Four “clearly affected” members of this family, V:8, V:30, V:32 and VI:12 were analysed further with exome sequencing using SureSelect Target Enrichment System, followed by sequencing on a HiSeq2000 (Illumina) with 100bp paired end reads. The average ratio of reads alignment to reference genome was 71%. When measured at a minimum depth of 20x, 93% of the intended targets were covered. Initial filtration of variants (total number of variants in 4 samples was 98,808) was performed to identify heterozygous variants (60,329) shared between the four affected individuals (reduced to the total number to 4,836 variants, i.e. 1,209 candidate variants per sample), followed by selecting all the shared variants with MAF of <0.01. Only one variant, SPATA13 (NM_001166271, chromosome 13q) c.1432_1440del; p.478_480del fulfilled the filtering criteria. On Sanger sequencing it was found that this variant segregated in all the nine clearly affected samples. The variant was absent in 11 of the 16 blood-related, unaffected family members and none of the spouses carried the variant. Results from five of the unaffected subjects were inconclusive due to poor quality of DNA. Two subjects with uncertain diagnosis and three subjects with other ocular conditions also carried this change. (S1 Table).

The 9 bp in-frame deletion in SPATA13 results in deletion of three amino acids, QSP. There are three repeats of QSP within this region; the mutation deleted one of them. This variant had a MAF of 0.0001158 in Kavier, 0.0006118 in gnomAD Exomes, and 0.0008671 in gnomAD genomes. We also analysed V:15, V:30, IV:27 and V:28 by whole genome sequencing on HiSeqX with 30x coverage as some genes showed poor coverage on WES within the linked region on chromosome 13. The variants in the affected (V:15, V:30, IV:27) were compared with the unaffected V:28. The only variant with an allele frequency of less than 0.01 that was shared in all affected individuals within the linked regions was SPATA13 (NM_001166271) c.1432_1440del; p.478_480del.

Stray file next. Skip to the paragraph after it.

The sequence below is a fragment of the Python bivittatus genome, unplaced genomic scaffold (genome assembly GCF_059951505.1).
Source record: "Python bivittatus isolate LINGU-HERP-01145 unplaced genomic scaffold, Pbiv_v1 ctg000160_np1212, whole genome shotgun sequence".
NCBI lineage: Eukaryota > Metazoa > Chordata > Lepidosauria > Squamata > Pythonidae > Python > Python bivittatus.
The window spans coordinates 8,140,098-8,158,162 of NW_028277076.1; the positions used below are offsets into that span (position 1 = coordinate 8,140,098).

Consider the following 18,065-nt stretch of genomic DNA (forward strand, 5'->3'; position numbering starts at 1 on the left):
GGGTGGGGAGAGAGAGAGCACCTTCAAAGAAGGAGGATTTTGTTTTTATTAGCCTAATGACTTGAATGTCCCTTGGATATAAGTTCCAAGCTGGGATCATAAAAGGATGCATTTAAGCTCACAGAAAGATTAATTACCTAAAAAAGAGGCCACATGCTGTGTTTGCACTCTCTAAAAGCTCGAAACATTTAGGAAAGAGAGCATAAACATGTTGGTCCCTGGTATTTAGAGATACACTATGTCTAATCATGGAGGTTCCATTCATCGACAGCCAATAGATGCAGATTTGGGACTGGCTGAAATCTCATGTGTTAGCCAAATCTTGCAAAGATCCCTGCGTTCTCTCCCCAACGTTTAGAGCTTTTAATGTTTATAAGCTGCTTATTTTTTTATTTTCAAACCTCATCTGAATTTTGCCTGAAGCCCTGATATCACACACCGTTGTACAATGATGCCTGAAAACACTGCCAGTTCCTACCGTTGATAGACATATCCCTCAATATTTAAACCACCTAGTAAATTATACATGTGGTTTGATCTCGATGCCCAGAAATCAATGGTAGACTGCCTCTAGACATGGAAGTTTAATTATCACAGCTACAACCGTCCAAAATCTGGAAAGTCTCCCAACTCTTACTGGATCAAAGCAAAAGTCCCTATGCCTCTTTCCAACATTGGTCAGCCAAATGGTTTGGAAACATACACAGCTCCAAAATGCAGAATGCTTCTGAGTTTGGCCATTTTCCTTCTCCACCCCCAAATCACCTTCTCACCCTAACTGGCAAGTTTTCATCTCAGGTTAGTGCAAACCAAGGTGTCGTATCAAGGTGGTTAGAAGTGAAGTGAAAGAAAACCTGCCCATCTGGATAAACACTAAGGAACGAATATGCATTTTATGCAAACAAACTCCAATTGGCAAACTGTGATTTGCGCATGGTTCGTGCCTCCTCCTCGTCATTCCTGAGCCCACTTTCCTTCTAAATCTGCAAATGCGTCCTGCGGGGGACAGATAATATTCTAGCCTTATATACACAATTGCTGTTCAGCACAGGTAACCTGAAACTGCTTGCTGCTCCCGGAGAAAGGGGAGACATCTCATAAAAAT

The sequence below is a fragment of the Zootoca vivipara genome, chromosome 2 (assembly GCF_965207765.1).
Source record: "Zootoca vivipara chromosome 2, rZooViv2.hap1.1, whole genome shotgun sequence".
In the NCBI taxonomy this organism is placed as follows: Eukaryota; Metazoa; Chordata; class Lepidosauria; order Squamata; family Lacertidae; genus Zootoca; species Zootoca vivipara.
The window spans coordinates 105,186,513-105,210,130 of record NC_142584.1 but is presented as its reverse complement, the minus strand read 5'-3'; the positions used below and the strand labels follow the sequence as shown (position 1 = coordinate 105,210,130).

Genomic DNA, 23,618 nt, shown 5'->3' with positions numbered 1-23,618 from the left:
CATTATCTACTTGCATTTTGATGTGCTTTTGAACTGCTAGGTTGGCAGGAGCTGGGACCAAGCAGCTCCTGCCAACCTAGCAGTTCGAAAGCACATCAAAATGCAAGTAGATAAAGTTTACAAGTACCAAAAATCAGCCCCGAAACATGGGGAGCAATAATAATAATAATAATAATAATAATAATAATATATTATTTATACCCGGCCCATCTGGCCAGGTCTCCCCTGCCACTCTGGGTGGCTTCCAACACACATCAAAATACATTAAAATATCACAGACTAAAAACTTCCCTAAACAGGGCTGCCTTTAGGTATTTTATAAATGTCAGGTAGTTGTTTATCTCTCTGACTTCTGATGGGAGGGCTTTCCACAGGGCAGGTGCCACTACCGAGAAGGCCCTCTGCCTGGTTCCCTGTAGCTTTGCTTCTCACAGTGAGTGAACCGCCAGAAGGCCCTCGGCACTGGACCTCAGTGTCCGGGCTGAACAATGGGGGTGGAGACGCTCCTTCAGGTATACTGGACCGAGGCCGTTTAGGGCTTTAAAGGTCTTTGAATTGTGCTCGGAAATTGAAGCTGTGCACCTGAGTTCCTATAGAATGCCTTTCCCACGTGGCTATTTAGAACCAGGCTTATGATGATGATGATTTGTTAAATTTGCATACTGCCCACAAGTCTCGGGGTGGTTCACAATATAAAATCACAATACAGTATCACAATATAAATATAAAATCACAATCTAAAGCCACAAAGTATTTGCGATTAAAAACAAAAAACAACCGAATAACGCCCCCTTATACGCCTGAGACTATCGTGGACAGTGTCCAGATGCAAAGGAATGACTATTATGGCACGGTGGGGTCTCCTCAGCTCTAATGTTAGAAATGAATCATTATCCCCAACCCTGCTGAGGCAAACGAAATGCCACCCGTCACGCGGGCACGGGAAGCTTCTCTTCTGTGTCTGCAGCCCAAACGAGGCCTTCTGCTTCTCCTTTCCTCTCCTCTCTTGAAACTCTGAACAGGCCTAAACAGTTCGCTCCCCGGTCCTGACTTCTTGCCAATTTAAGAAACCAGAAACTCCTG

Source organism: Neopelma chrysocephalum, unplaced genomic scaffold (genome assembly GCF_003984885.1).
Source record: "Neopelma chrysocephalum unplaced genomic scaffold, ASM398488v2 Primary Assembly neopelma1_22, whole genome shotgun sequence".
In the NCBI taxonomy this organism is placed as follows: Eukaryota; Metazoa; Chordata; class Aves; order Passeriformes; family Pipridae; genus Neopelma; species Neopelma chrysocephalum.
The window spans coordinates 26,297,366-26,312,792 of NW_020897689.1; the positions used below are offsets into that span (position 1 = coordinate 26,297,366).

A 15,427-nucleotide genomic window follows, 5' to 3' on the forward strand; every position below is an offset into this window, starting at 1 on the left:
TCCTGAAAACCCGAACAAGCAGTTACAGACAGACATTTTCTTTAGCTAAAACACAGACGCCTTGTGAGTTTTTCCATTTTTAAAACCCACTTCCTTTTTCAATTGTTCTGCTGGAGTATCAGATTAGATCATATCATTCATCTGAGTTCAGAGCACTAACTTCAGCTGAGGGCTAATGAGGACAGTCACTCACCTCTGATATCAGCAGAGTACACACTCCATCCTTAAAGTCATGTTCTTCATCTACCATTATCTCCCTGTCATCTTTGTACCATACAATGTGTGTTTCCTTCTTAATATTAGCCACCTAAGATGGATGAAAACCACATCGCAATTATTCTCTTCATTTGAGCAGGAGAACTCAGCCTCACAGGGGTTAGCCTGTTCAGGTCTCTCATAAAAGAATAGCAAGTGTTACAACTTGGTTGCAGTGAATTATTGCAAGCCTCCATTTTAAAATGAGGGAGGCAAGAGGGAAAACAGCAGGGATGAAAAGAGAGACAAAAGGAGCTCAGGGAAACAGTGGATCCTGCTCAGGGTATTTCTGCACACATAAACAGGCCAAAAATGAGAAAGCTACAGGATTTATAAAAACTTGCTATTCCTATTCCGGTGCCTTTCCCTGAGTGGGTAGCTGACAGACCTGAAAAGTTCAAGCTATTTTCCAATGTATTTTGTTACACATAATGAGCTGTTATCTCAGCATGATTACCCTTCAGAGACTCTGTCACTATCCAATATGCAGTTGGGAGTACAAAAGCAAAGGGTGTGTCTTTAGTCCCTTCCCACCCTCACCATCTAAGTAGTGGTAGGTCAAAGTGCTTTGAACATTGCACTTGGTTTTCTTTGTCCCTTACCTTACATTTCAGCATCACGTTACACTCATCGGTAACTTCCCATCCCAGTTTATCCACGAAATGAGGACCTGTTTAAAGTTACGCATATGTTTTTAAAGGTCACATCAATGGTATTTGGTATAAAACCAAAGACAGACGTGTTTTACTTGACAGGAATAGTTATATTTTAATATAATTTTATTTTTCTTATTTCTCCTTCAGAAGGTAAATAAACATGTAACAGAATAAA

Prevalence of SPATA13 mutations in unrelated patient cohort

To identify additional variants in SPATA13, all 13 coding exons were screened by Sanger sequencing in a cohort of 189 unrelated patients: PACS (n = 14)/PAC (n = 106, 52 acute) and PACG (n = 69, 3 acute). One patient, (5:II:2, Fig 2C, S3 Table) with PACS carried the same 9 bp SPATA13 deletion (c.1432_1440del; p.478_480del) identified in Family 1 (S3 Table). Genotype analysis of SNPs within SPATA13 and its adjacent region show that this individual was not related to Family 1. The genotypes and segregation of this mutation in this family and the clinical details are given in S3 Text.

We also identified another eight variants in SPATA13 amongst eight unrelated patients (Table 1, Fig 3A), seven of them were in exon 2, the largest in this gene. In our cohort the prevalence of individuals with a rare SPATA13 variant was 4.8%. The MAF of all variants were less than 0.002 in gnomAD, 1000Genomes and EXAC databases. There are two variants that were identified in two subjects of African ancestry, the rest were present in Caucasian subjects. One variant, p.R89P, is present in 1% of the African population, the other variant, p.S246T, was present in 1000 Genomes with a frequency of 0.00019. We did not screen a control African DNA panel as it was not available to us. The rest of the variants in SPATA13 were screened in a control cohort of 192 random European Caucasians. In this control cohort all the 13 exons of SPATA13 were screened by Sanger sequencing where we identified one subject carrying the c.C497T, p.P166L variant. This variant also had a CADD value lower than 10 so presumably this was a rare polymorphism. This shows that the rare variants identified in this study are significantly enriched in our PAC/PACG cohort (S4 Text).

Fig 3. Location and predicted effect of mutations in SPATA13 gene on protein conformation.

(A) Structure of SPATA13 gene structure and location of 8 mutations in exon 2 and the 9th mutation in exon 9. (B) Conservation of amino acids mutated in PACG in 9 different species. (C) Secondary structure prediction for the amino acid sequence of SPATA13 polypeptide. (D) Predicted tertiary structure of SP-1277 containing the 9bp (p. 478-480del) deletion. (E) Wildtype SP-1277 showing the location of all the missense variants.

Table 1. List of variants identified in SPATA13 in a cohort of 189 PAC/PACG patients.